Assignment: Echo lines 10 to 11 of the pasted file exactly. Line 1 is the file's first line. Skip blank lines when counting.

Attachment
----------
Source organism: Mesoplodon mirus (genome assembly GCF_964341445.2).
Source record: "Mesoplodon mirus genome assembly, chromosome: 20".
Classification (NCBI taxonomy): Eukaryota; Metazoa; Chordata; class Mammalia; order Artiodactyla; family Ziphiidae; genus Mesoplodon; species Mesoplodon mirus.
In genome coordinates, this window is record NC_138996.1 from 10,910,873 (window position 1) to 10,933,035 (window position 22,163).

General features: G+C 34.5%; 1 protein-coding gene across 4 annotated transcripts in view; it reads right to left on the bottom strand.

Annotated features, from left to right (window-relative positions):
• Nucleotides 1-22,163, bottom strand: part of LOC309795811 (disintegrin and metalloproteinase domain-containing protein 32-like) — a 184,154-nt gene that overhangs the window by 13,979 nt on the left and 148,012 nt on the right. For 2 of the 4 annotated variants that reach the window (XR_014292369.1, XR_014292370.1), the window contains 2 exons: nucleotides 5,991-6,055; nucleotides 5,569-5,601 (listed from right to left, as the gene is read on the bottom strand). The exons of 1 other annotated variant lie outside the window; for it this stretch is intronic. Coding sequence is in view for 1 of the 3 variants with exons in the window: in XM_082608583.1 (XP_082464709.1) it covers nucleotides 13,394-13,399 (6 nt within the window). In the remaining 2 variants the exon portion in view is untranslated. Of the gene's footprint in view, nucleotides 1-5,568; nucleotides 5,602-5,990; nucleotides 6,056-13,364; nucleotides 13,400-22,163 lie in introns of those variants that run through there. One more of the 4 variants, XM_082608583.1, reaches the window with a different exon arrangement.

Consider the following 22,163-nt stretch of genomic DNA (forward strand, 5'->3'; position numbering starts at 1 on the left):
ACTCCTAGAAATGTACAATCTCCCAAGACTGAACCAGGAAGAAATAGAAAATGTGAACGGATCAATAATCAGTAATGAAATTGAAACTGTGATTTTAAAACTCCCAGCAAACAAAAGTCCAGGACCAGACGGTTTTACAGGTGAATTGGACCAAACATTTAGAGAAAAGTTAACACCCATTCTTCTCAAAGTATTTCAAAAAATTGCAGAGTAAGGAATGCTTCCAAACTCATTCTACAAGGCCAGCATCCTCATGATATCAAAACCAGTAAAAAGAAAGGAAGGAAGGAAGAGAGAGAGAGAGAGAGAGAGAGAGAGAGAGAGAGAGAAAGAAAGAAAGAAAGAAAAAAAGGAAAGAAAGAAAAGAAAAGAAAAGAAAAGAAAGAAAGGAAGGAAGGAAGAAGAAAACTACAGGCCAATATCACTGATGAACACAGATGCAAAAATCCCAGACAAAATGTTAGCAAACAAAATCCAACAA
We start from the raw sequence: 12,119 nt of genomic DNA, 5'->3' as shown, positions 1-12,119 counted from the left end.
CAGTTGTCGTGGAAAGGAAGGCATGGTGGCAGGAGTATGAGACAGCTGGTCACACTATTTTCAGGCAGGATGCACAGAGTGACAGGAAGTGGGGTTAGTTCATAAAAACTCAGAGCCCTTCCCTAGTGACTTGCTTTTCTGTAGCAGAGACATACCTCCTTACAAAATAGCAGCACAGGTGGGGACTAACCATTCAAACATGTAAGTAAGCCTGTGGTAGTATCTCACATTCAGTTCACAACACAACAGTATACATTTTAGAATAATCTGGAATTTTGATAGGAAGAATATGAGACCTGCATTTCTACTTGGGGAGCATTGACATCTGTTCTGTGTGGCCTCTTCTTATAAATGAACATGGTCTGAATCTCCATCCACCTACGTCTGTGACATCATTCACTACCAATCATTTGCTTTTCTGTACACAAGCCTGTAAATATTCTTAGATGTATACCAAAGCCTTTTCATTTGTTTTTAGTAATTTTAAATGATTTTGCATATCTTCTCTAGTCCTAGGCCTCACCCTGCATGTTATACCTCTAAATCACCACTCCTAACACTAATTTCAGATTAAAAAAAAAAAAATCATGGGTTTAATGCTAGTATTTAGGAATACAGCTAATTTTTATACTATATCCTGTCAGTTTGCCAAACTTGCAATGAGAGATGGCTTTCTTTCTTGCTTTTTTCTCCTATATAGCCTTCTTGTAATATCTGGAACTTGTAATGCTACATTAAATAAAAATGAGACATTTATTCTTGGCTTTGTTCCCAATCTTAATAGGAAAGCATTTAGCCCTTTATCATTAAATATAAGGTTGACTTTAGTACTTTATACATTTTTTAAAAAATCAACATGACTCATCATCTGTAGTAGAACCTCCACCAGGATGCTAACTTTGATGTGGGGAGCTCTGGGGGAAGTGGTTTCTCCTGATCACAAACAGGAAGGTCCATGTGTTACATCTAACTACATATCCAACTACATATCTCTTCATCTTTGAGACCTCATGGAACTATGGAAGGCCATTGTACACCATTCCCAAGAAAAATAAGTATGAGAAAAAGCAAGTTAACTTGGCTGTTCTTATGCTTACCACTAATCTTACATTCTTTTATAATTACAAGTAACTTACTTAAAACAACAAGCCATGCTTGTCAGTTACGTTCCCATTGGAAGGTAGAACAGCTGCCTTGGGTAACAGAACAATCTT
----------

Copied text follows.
We start from the raw sequence: 12,119 nt of genomic DNA, 5'->3' as shown, positions 1-12,119 counted from the left end.
CAGTTGTCGTGGAAAGGAAGGCATGGTGGCAGGAGTATGAGACAGCTGGTCACACTATTTTCAGGCAGGATGCACAGAGTGACAGGAAGTGGGGTTAGTTCATAAAAACTCAGAGCCCTTCCCTAGTGACTTGCTTTTCTGTAGCAGAGACATACCTCCTTACAAAATAGCAGCACAGGTGGGGACTAACCATTCAAACATGTAAGTAAGCCTGTGGTAGTATCTCACATTCAGTTCACAACACAACAGTATACATTTTAGAATAATCTGGAATTTTGATAGGAAGAATATGAGACCTGCATTTCTACTTGGGGAGCATTGACATCTGTTCTGTGTGGCCTCTTCTTATAAATGAACATGGTCTGAATCTCCATCCACCTACGTCTGTGACATCATTCACTACCAATCATTTGCTTTTCTGTACACAAGCCTGTAAATATTCTTAGATGTATACCAAAGCCTTTTCATTTGTTTTTAGTAATTTTAAATGATTTTGCATATCTTCTCTAGTCCTAGGCCTCACCCTGCATGTTATACCTCTAAATCACCACTCCTAACACTAATTTCAGATTAAAAAAAAAAAAATCATGGGTTTAATGCTAGTATTTAGGAATACAGCTAATTTTTATACTATATCCTGTCAGTTTGCCAAACTTGCAATGAGAGATGGCTTTCTTTCTTGCTTTTTTCTCCTATATAGCCTTCTTGTAATATCTGGAACTTGTAATGCTACATTAAATAAAAATGAGACATTTATTCTTGGCTTTGTTCCCAATCTTAATAGGAAAGCATTTAGCCCTTTATCATTAAATATAAGGTTGACTTTAGTACTTTATACATTTTTTAAAAAATCAACATGACTCATCATCTGTAGTAGAACCTCCACCAGGATGCTAACTTTGATGTGGGGAGCTCTGGGGGAAGTGGTTTCTCCTGATCACAAACAGGAAGGTCCATGTGTTACATCTAACTACATATCCAACTACATATCTCTTCATCTTTGAGACCTCATGGAACTATGGAAGGCCATTGTACACCATTCCCAAGAAAAATAAGTATGAGAAAAAGCAAGTTAACTTGGCTGTTCTTATGCTTACCACTAATCTTACATTCTTTTATAATTACAAGTAACTTACTTAAAACAACAAGCCATGCTTGTCAGTTACGTTCCCATTGGAAGGTAGAACAGCTGCCTTGGGTAACAGAACAATCTT